Gross argues that Polish anti-Semites detested their Jewish victims precisely for the suffering they themselves had caused to them, which caused such shame. “Jews were so frightening and dangerous…not because of what they had done or could do to the Poles, but because of what Poles had done to the Jews.”
Church leaders argued that by leading the effort to impose Communism in Poland the Jews had only themselves to blame. The Bishop of Kielce suggested that Jews had actually orchestrated the unrest to persuade Britain to hand over Palestine.
22 years later, after most of the remaining 250,000 Polish Jews had already left, events persuaded the remainder to leave.
A student uprising was thwarted by a cynical use of anti-Semitic rhetoric to undermine opposition to the regime.
The events took place against the backdrop of a power struggle within the ruling party, the communist PZPR.
First Secretary Gomulka had been accused in the late 1940s, together with a group of other communist leaders who had also spent the war in Poland, of nationalist deviation, removed from power and subsequently arrested.
The group of communists which emerged triumphant had spent the war in the Soviet Union, including a number of prominent Jews. In 1956 Gomulka returned and faced a party leadership divided into two factions. The reformist Pulawy group – which included leading Jewish communists – and Natolin, whose members had spent the war in Poland.
The 1960s saw a new force appear, the Partisans, a loose group of party leaders united by a similar political background, combining nationalism and communism, under the leadership of General Mieczyslaw Moczar, head of the interior ministry.
Moczar accused Gomulka of supporting these “Muscovites”. Gomulka succumbed, denouncing the student activists as “Zionist” agents. By the end of 1968, two-thirds of Poland’s Jews had been driven into emigration.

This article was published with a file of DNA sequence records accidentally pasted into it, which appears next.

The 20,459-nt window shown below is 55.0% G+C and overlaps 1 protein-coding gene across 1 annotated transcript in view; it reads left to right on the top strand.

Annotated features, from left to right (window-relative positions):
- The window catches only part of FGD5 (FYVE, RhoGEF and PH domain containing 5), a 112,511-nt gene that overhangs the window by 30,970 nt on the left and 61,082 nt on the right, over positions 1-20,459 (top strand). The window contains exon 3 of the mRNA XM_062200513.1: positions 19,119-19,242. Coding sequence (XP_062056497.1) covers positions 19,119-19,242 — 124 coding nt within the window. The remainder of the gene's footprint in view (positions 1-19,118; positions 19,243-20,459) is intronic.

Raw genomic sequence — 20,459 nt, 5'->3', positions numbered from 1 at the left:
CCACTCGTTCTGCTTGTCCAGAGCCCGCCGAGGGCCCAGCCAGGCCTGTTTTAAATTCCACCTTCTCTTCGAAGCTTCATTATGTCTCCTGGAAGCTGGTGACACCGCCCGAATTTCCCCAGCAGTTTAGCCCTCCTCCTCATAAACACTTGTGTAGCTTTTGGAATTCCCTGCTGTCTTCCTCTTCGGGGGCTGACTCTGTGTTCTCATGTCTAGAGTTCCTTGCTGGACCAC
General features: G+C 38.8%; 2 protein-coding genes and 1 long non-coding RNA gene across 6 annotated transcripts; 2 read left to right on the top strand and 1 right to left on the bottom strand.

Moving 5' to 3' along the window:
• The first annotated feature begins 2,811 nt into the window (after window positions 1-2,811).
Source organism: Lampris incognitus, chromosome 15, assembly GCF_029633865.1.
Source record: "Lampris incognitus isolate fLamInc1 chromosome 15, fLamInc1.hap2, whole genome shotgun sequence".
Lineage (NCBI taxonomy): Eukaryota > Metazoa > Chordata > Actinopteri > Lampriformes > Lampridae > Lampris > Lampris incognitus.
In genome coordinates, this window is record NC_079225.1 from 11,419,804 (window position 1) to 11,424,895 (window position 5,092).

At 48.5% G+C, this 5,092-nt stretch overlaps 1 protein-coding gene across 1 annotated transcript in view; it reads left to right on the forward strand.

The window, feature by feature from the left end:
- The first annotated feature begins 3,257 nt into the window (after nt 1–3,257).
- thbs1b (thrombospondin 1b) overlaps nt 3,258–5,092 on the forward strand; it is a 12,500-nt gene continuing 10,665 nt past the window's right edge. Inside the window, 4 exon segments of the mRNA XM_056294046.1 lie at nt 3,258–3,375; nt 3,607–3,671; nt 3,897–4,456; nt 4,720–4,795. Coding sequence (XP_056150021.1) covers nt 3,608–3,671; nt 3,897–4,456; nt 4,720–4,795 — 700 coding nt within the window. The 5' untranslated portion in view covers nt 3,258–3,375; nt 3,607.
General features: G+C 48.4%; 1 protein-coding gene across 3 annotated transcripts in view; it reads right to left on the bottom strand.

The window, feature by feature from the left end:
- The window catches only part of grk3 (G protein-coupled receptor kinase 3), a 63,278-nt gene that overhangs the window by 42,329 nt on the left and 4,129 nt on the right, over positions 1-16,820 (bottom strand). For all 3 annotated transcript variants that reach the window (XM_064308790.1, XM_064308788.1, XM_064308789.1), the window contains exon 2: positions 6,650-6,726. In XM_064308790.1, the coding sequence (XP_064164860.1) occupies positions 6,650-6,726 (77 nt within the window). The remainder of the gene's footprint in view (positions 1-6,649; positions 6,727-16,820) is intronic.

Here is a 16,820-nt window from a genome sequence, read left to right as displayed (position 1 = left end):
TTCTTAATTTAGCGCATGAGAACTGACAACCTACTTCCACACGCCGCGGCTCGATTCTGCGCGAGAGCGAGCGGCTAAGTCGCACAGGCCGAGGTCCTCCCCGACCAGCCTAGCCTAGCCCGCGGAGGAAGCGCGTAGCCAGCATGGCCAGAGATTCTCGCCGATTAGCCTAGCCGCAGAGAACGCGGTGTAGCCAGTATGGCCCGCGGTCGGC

The regime trundled on into another round of brutality and infighting and two years later, in 1970, insurrection broke out in the Baltic ports: Elblag, Gdansk, Gdynia and Szczecin and was suppressed at the cost of many lives. Enter Jaruzelski.
The 1968 campaign was largely based on the myth of Judeo-communism (Zydo-komuna) and developed a popular stereotype of Jewish communism to purify communism: the Jews as the dark side of communism. Whatever is wrong in communism is due to them. Jews spread disease.
But those bad old days are gone, aren’t they? Not entirely. The PiS government (2004-2007) sold itself quite successfully as a party of “real Poles”, believers and families. It was a call to the faithful. Its spoke the language of “us and them,” of hidden interests and threats within the institutions of state.
The rhetoric was of the need to clean (to “lustrate”) public life. The enemies included gays, liberals, feminists.
The discourse plays on a similar set of grievances as before – a nation seeing itself as governed by foreigners or local proxies, a society divided against itself, a nation stripped of the power to define itself.
After his election defeat, Kaczynski’s concession speech referred to the liberal Gazeta Wyborcza, run by Adam Michnik, a significant figure in the Solidarity underground, and a Pole of Jewish background, as one of the enemies of the PiS project. It was clear what was being implied.
Last year’s election of the new government led by Civic Platform’s (PO) Donald Tusk can be seen as a rejection of this kind of politics of insinuation.